Metropolitan Police Assistant Chief Robert Contee, 31-year veteran and D.C. native, was named police chief Tuesday by Mayor Muriel Bowser.
Bowser’s actions scuttled the planned nationwide search to replace Chief Peter Newsham, who’s leaving MPD for the Prince William County top cop slot in 2021.
“I’m a hometown kid; this is the city that birthed me,” Contee told The Washington Post hours before Bowser’s formal announcement. “I went to school here. I raised my family here.”
District officials had planned to embark on a nationwide search amid assertions from local residents that they should be involved in the process of finding the next chief for the 3,700-member police force, as tensions have deepened between police and residents over what they say are heavy-handed policing tactics.
A group tasked with developing police reform recommendations has implored D.C. Mayor Muriel Bowser (D) to include the most marginalized and policed of District residents in the search for Newsham’s replacement.
In a letter sent to the mayor’s office earlier this month, the D.C. Police Reform Commission called for the formation of a selection committee that would host meetings in each ward, and develop a set of selection criteria with community members.
Ron Hampton, a retired police officer and commission member, said the mayor should “allow the community to be in that process so they would play a role in the selection,” added Hampton. “Ultimately, the D.C. Council has to confirm that person, so they would need the support of District residents.”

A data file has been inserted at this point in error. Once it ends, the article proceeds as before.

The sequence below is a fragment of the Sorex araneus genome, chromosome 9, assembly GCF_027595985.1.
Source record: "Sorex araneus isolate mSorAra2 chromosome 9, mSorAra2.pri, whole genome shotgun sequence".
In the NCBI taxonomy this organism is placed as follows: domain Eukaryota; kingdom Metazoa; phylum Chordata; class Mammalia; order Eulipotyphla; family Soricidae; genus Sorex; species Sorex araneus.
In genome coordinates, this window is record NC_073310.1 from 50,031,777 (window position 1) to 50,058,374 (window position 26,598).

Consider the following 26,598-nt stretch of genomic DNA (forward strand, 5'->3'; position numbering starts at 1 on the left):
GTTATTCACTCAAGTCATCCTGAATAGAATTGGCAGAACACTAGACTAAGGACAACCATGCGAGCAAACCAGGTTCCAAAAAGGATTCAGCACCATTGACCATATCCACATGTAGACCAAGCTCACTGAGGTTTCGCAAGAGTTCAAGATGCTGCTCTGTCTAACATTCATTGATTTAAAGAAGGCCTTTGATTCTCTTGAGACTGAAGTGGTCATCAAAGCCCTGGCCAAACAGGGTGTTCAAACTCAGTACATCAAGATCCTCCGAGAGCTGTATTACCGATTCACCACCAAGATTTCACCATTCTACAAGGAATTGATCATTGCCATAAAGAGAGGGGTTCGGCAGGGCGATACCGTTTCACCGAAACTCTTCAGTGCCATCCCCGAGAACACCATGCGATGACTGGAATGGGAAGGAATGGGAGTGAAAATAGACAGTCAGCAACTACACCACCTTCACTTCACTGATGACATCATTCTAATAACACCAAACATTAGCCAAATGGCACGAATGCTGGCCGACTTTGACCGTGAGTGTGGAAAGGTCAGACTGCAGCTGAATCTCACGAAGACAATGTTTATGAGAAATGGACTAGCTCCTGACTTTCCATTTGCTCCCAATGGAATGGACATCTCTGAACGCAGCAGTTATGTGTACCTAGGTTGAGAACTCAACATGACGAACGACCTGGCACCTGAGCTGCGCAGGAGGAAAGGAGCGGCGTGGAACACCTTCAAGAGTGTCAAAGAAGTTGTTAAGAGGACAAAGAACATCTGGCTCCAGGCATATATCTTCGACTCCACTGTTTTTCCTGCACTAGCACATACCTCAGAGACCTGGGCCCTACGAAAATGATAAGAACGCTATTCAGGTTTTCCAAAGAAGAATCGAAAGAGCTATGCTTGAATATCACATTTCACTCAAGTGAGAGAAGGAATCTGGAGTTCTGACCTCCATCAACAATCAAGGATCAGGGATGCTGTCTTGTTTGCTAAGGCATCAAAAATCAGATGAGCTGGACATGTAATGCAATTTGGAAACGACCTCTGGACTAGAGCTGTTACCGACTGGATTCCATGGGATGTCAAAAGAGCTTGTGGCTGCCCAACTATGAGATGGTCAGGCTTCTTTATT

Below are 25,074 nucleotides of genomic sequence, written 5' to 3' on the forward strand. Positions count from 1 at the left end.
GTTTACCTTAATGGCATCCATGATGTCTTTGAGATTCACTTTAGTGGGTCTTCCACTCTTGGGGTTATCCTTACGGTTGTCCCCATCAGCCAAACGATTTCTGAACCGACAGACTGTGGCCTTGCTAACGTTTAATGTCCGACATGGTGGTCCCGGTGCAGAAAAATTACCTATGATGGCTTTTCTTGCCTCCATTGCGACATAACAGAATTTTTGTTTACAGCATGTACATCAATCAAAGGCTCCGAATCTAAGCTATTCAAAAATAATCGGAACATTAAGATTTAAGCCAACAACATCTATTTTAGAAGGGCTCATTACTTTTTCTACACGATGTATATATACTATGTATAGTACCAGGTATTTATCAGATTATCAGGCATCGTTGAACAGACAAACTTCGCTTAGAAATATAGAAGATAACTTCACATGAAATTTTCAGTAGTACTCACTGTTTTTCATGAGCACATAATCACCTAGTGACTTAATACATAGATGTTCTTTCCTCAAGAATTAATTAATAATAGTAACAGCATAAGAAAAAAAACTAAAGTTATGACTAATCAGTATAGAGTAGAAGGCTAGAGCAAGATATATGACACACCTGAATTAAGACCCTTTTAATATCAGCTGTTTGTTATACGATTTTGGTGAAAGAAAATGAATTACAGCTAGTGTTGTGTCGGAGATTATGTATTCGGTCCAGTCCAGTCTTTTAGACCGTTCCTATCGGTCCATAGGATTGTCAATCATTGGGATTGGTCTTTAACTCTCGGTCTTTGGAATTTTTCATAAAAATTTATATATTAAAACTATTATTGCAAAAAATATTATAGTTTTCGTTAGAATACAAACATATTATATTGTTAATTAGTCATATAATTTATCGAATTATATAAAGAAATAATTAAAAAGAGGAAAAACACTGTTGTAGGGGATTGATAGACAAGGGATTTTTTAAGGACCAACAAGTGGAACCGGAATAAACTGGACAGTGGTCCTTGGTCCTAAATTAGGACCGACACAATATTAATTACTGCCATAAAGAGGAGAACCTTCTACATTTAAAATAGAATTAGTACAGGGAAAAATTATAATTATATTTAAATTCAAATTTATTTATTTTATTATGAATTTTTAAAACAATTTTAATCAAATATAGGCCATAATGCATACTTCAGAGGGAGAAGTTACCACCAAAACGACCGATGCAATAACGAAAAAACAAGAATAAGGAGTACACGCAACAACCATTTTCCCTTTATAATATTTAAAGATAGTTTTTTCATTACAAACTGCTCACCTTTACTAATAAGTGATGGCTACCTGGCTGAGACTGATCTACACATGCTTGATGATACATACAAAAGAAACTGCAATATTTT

In the aftermath of George Floyd’s death, the council passed emergency legislation, not only reducing MPD’s budget but forming the D.C. Police Reform Commission. As the District’s homicide numbers continue to rise, however, Newsham, Bowser, and others have remained adamant about the need for aggressive, on-the-ground policing tactics.
Critics said that mindset set the stage, in September, for 18-year-old Deon Kay’s police-involved shooting death in Southeast. More than a month later, protesters would converge on MPD’s Fourth District Station after 20-year-old Karon Hylton-Brown succumbed to injuries sustained in a crash while trying to evade officers chasing him for not wearing a helmet while driving a moped.
The D.C. office of the American Civil Liberties Union (ACLU-DC) has also been at work. Last year, the organization sued MPD on behalf of Denise Price for its unlawful search of her Deanwood yard a week after her son, Jeffery Price, died in a dirt bike collision with a police cruiser.
This week, ACLU-DC supported the D.C. Police Reform Commission’s call for a transparent police chief selection process. Executive Director Monica Hopkins went further in suggesting that Newham’s successor not come from within MPD’s ranks. The ultimate goal, she said, should center on the installation of a police chief who, not only reflects the will of the people, but embraces widespread calls for defunding police and other reforms.
“The mayor could take a huge step forward to bring the community into her thinking for her vision about the next police chief,” said Hopkins.
“In other jurisdictions where these things happen, there’s a slate of candidates with people to meet in town hall presentations where the community asks them questions and facilitates the selection of a good candidate to get confirmed by the council. These decisions could have an effect on our city for decades to come.”